SAILOR 1-year results show safety of two ranibizumab doses

October 15, 2008

Low rates of ocular and nonocular adverse events were found in patients receiving either 0.3 mg or 0.5 mg of ranibizumab (Lucentis, Genentech) for neovascular age-related macular degeneration. Final 1-year results from the safety study of over 2,300 patients showed that rates of adverse events were similar to those found in other large studies of ranibizumab.

Key Points

Key Biscayne, FL-Rates of ocular and nonocular serious adverse events were low in two dose groups at 1 year in a safety study of ranibizumab (Lucentis, Genentech) in patients with neovascular age-related macular degeneration (AMD).

The rates were similar to those reported in several previous studies of ranibizumab, said David Boyer, MD, a retina specialist in private practice in the Los Angeles area. Dr. Boyer presented the final 1-year results from Cohort 1 of the phase IIIb SAILOR study (Safety in Previously Treated and Newly Diagnosed Patients with Neovascular Age-related Macular Degeneration) here at the Bascom Palmer Eye Institute's 2008 Angiogenesis Meeting.

Elaborating on the results, Dr. Boyer said that a trend was seen toward higher stroke and nonvascular death rates in the 0.5 mg dose group, but it was not statistically significant. In addition, prior stroke was a significant risk factor for stroke. Although the numbers were small, a trend was seen for a higher rate in the 0.5 mg group than in the 0.3 mg group.

The individuals in that cohort were randomized 1:1 to the two dose levels of ranibizumab for three initial monthly treatments (n = 1,169, 0.3 mg, and 1,209, 0.5 mg). Re-treatments were given based on protocol-defined visual acuity (VA) and optical coherence tomography (OCT) criteria. The primary endpoint was the safety and tolerability of the drug; others were the number of adverse events, change in vision, and number of injections necessary.

"The bottom line was that the final results show that ocular and nonocular adverse events were pretty similar between the two dose groups and pretty much in line with everything we've said before," Dr. Boyer said. The outcomes were consistent with those seen in two pivotal phase III studies, MARINA and ANCHOR.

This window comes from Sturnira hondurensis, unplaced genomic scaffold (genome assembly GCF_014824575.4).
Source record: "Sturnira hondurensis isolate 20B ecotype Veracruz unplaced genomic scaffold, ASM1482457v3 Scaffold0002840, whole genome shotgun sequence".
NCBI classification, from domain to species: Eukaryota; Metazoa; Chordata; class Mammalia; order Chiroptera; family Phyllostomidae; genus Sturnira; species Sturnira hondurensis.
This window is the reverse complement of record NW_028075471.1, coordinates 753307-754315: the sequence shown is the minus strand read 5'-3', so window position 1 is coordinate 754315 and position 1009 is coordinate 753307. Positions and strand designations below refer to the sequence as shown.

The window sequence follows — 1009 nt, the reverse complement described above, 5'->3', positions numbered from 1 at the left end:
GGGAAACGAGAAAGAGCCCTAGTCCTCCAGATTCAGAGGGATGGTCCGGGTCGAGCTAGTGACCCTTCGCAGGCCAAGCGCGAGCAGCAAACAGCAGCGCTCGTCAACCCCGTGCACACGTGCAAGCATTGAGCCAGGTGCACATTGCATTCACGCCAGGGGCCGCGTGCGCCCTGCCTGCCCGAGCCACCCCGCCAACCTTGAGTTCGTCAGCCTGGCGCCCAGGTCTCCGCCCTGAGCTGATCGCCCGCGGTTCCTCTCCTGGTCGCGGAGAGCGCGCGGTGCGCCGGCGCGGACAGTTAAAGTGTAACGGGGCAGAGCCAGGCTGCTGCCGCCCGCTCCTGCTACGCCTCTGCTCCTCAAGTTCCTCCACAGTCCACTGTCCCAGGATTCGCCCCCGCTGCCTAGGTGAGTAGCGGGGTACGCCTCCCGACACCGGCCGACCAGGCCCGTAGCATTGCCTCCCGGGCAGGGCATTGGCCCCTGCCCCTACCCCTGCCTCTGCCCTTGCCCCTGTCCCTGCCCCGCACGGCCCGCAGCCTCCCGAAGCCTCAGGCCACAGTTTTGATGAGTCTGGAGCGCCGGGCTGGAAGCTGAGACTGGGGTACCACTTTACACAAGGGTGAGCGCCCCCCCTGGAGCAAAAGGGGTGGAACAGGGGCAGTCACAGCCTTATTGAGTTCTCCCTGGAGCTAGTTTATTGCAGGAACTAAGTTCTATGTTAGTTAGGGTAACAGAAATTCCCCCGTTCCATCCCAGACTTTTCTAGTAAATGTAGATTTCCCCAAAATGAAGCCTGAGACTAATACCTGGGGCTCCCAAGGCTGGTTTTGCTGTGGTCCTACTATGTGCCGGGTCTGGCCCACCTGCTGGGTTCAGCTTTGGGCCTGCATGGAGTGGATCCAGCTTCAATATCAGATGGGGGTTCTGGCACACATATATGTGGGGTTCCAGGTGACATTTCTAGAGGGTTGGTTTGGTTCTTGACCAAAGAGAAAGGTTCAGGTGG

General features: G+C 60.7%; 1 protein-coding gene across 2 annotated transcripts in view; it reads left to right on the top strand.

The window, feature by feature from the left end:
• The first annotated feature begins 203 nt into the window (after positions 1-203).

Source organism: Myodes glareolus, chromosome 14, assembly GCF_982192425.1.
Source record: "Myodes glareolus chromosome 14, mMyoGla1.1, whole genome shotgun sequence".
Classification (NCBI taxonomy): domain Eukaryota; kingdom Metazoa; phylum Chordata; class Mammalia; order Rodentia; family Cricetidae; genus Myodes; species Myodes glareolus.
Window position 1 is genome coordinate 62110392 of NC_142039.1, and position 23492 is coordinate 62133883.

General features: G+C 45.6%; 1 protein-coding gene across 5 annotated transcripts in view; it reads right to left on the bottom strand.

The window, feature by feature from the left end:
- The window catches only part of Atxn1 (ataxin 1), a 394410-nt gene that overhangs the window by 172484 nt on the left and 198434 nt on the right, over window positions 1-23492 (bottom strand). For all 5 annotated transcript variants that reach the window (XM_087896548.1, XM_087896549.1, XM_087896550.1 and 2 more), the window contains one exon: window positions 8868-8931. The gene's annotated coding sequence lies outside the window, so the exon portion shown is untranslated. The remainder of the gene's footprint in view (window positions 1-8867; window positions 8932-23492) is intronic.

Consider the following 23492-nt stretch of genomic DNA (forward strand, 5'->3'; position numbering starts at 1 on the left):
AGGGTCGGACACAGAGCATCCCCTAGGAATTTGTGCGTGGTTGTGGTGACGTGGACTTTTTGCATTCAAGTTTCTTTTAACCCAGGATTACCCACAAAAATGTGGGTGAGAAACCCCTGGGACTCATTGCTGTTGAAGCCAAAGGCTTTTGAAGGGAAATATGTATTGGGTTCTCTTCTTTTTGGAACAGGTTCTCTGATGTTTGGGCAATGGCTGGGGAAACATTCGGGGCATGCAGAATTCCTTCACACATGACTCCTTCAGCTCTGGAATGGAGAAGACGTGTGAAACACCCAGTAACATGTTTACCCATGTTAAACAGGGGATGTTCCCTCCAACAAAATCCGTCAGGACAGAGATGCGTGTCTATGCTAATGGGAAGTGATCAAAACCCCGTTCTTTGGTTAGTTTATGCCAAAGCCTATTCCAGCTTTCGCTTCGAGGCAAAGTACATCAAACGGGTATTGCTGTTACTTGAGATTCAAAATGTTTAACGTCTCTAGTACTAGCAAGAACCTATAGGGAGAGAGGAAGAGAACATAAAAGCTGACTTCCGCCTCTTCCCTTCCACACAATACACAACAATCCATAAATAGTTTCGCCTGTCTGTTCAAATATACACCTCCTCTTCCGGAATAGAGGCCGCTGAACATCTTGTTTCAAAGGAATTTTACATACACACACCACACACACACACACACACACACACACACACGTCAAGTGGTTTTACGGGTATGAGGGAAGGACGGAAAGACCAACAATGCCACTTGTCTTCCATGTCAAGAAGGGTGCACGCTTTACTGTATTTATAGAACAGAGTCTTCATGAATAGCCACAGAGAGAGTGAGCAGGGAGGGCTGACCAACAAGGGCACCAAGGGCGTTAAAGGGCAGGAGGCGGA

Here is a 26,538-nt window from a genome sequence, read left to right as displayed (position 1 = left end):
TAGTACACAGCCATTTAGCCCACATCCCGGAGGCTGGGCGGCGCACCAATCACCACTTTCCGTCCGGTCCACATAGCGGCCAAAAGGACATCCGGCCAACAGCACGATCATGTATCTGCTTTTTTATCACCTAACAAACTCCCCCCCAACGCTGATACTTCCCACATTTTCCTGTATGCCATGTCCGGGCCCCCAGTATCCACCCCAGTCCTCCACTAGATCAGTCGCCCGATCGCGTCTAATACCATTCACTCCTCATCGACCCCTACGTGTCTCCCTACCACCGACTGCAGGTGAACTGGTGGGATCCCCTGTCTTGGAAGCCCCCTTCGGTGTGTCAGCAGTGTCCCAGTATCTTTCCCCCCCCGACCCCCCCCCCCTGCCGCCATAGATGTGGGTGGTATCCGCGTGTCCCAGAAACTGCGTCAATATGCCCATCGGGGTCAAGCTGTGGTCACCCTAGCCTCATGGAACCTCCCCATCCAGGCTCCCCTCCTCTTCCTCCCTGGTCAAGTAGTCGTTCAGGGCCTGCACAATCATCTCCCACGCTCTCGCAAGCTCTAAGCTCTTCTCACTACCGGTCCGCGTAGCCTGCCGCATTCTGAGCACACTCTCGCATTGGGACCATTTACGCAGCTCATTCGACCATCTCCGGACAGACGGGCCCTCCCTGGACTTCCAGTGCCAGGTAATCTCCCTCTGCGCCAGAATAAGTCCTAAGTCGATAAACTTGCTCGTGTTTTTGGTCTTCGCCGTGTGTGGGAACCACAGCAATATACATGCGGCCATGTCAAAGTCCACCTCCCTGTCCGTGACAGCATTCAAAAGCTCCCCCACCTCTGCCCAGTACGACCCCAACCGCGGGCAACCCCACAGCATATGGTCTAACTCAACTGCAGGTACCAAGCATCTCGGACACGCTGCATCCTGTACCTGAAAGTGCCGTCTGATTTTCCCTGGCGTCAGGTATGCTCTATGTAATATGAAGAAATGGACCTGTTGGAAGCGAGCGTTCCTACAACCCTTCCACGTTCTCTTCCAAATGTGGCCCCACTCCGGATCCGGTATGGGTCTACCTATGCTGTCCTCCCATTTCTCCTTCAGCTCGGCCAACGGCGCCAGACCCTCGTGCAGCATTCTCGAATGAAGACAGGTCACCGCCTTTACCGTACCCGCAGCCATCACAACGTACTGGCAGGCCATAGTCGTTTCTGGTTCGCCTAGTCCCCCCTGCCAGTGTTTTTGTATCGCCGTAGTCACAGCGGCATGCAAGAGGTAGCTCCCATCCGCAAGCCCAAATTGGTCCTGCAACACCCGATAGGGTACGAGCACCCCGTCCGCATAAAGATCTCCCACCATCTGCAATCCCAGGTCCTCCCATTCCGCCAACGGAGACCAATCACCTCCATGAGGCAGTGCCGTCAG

Launching SAILOR

In SAILOR, patients were first randomized on the basis of having received prior treatment for AMD or being treatment-naïve. About 40% of patients were treatment-naïve and 60% had previous therapy. Patients were then randomized into dose level groups.

Clinicians then determined how to follow patients, for example basing the need for re-treatment on vision only; in that case, re-treatment would be given if a patient lost more than five letters of best-corrected VA. Alternatively, the re-treatment decision could have been made if there was an increase in central retinal thickness of more than 100 μm, or on a combination of those two criteria. About 82% of investigators chose to use both criteria, Dr. Boyer said.

Patients were given ranibizumab injections at day 0, month 1, and month 2; mandatory examinations were performed at months 3, 6, 9, and 12. The average number of injections was 4.6 over the year-long study period. Most patients received 3 to 5 injections, whereas very few had 9 to 12.

The discontinuation rate in SAILOR's Cohort 1 was 18%, which was very high compared with the rate of approximately 10% in other ranibizumab trials, Dr. Boyer said, adding that it may have been due to the protocol for re-treatment. He explained that in a typical practice setting, doctors would not wait until a patient experienced macular thickening of 100 μm before re-treating. They would more likely re-treat at a level of 50 μm. Some investigators withdrew their patients near the end of the study, believing that the re-treatment criteria were too lax and knowing that the patients could be treated with either ranibizumab or bevacizumab (Avastin, Genentech). In addition, some patients may have dropped out of the study because they were required to travel to a study center for treatment instead of being able to receive injections from local physicians.

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